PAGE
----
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Re: Vim halt bug

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  • Ralf Schandl
    Anthony, I don t get exactly what you do. You go to some line and then start a visual block selection. What are the keys you use. Ralf PS: A problem found in
    Message 1 of 5 , Mar 22, 2002
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      Anthony,

      I don't get exactly what you do.

      You go to some line and then start a visual block selection.
      What are the keys you use.


      Ralf

      PS: A problem found in 6.0ac comes to my mind (because I found it while
      doing a visual selection). This was related to memory calculation. The
      problem was that some zServers use 31 bit pointer arithmetics. The
      error description is appended below.


      Subject : Nice bug in Vim on OS390 Unix

      Hello,

      today (ehm yesterday) I found a little bug in Vim 60ac on OS/390 Unix.

      Assume you have a file containing the line

      Vim rules

      Now place the cursor on the 'r' anf do ^V$y and you end up with
      something like:

      Out of memory allocating 4294967289 bytes.

      (BTW: 60z just crashed here)

      I quickly found the location of the bug, but I didn't understand it.
      After some time I had it:

      If ou use '$' to jump to the end of a line Vim internally uses 0x7fffffff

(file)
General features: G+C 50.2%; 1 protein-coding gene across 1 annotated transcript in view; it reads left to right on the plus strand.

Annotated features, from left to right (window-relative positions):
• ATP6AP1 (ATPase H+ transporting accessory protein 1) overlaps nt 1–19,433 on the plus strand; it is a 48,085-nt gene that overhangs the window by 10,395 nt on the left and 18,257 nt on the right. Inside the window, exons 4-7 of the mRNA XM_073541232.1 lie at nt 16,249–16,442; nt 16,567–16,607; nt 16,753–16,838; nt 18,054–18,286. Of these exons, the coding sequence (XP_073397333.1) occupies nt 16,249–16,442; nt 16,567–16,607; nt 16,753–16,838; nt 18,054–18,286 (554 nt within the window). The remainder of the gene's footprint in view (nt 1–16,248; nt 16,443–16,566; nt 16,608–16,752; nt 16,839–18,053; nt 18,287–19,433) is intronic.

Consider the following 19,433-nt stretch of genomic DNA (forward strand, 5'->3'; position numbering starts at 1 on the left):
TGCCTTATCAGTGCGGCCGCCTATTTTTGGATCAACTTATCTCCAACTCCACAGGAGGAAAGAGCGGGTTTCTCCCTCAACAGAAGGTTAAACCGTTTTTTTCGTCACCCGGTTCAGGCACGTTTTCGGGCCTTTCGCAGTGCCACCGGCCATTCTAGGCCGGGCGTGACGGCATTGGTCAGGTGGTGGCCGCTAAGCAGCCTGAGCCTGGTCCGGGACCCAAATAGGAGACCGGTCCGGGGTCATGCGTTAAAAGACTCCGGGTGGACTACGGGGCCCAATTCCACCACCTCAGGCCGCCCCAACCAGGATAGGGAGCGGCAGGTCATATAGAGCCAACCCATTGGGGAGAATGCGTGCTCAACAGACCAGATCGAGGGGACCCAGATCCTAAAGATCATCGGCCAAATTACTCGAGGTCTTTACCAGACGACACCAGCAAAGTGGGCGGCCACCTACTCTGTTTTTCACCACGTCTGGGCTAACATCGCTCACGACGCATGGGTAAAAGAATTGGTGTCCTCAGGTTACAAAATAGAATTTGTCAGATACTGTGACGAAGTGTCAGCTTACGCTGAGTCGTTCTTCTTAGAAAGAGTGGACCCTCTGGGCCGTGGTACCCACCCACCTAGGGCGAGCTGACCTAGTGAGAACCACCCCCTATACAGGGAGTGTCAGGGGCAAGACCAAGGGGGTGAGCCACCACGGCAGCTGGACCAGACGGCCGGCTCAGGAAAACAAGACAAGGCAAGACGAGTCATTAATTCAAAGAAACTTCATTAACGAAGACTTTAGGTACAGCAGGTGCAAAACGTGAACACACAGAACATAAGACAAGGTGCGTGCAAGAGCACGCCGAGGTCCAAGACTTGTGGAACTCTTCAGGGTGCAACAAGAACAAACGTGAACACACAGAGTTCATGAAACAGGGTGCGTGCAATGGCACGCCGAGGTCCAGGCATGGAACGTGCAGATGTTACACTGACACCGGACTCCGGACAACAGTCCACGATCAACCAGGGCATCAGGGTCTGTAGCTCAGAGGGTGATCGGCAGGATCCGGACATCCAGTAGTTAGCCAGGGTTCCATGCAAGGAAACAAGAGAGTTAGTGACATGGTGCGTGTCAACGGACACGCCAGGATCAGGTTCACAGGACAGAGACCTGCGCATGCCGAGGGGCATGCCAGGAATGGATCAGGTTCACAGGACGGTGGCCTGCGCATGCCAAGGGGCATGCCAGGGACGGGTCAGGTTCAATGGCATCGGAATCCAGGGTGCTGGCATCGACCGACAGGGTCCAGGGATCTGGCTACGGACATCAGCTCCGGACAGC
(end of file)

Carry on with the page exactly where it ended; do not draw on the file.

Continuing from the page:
as the cursor position, while calculating the correct amount of memory
      needed for the yanked test. It counts from the start of the selection to
      the cursor position or the end of line ('\0'). It has code like (not
      exactly, just an example):

      #define MAXCOL 0x7fffffff
      endptr = ptr_to_start_col + MAXCOL;
      for(;;)
      {

      if(ptr_to_start_col >= endptr) break;
      }

      This failed, because before the for-loop endptr was always
      (ptr_to_start_col-1).

      Well S/390 use _31_ bit pointer arithmetics, but Vim assumes 32 bits.

      Solution: Reduce MAX_COL to 0x3FFFFFFF for OS/390 Unix. Just a small
      patch for vim.h


      The patch is attached.

      Ralf

      PS: Newer generations of S/390 machines use 64 bit pointers, but I don't
      know how to distinguish them. So I generally set MAXCOL to 0x3FFFFFFF.


      --
      For every problem there's a clear, obvious solution that's totally wrong.
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